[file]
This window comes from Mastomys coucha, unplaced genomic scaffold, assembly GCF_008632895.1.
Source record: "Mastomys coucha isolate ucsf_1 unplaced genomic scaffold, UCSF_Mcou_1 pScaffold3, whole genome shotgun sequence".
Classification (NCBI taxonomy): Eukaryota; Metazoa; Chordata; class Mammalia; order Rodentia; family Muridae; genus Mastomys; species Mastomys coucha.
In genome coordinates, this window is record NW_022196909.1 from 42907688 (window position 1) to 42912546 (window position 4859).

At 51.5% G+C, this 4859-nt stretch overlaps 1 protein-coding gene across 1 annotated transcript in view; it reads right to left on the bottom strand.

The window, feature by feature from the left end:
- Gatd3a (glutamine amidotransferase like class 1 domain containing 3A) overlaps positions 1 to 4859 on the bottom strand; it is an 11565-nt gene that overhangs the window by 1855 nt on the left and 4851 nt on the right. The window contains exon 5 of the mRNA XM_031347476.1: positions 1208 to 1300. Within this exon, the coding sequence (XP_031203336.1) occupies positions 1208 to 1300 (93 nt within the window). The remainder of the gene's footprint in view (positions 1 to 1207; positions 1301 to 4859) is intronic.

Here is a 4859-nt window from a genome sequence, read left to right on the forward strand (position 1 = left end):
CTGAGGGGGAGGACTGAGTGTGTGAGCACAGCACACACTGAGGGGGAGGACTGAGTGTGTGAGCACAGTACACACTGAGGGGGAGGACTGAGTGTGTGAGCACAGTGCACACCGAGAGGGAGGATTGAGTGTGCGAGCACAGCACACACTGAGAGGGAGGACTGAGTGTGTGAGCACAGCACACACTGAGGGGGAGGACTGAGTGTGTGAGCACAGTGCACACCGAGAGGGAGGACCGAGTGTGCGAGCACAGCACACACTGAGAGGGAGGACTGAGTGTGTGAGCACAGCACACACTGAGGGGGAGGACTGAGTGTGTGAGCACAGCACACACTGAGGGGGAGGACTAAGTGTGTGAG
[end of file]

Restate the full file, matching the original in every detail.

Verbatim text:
This window comes from Mastomys coucha, unplaced genomic scaffold, assembly GCF_008632895.1.
Source record: "Mastomys coucha isolate ucsf_1 unplaced genomic scaffold, UCSF_Mcou_1 pScaffold3, whole genome shotgun sequence".
Classification (NCBI taxonomy): Eukaryota; Metazoa; Chordata; class Mammalia; order Rodentia; family Muridae; genus Mastomys; species Mastomys coucha.
In genome coordinates, this window is record NW_022196909.1 from 42907688 (window position 1) to 42912546 (window position 4859).

At 51.5% G+C, this 4859-nt stretch overlaps 1 protein-coding gene across 1 annotated transcript in view; it reads right to left on the bottom strand.

The window, feature by feature from the left end:
- Gatd3a (glutamine amidotransferase like class 1 domain containing 3A) overlaps positions 1 to 4859 on the bottom strand; it is an 11565-nt gene that overhangs the window by 1855 nt on the left and 4851 nt on the right. The window contains exon 5 of the mRNA XM_031347476.1: positions 1208 to 1300. Within this exon, the coding sequence (XP_031203336.1) occupies positions 1208 to 1300 (93 nt within the window). The remainder of the gene's footprint in view (positions 1 to 1207; positions 1301 to 4859) is intronic.

Here is a 4859-nt window from a genome sequence, read left to right on the forward strand (position 1 = left end):
CTGAGGGGGAGGACTGAGTGTGTGAGCACAGCACACACTGAGGGGGAGGACTGAGTGTGTGAGCACAGTACACACTGAGGGGGAGGACTGAGTGTGTGAGCACAGTGCACACCGAGAGGGAGGATTGAGTGTGCGAGCACAGCACACACTGAGAGGGAGGACTGAGTGTGTGAGCACAGCACACACTGAGGGGGAGGACTGAGTGTGTGAGCACAGTGCACACCGAGAGGGAGGACCGAGTGTGCGAGCACAGCACACACTGAGAGGGAGGACTGAGTGTGTGAGCACAGCACACACTGAGGGGGAGGACTGAGTGTGTGAGCACAGCACACACTGAGGGGGAGGACTAAGTGTGTGAG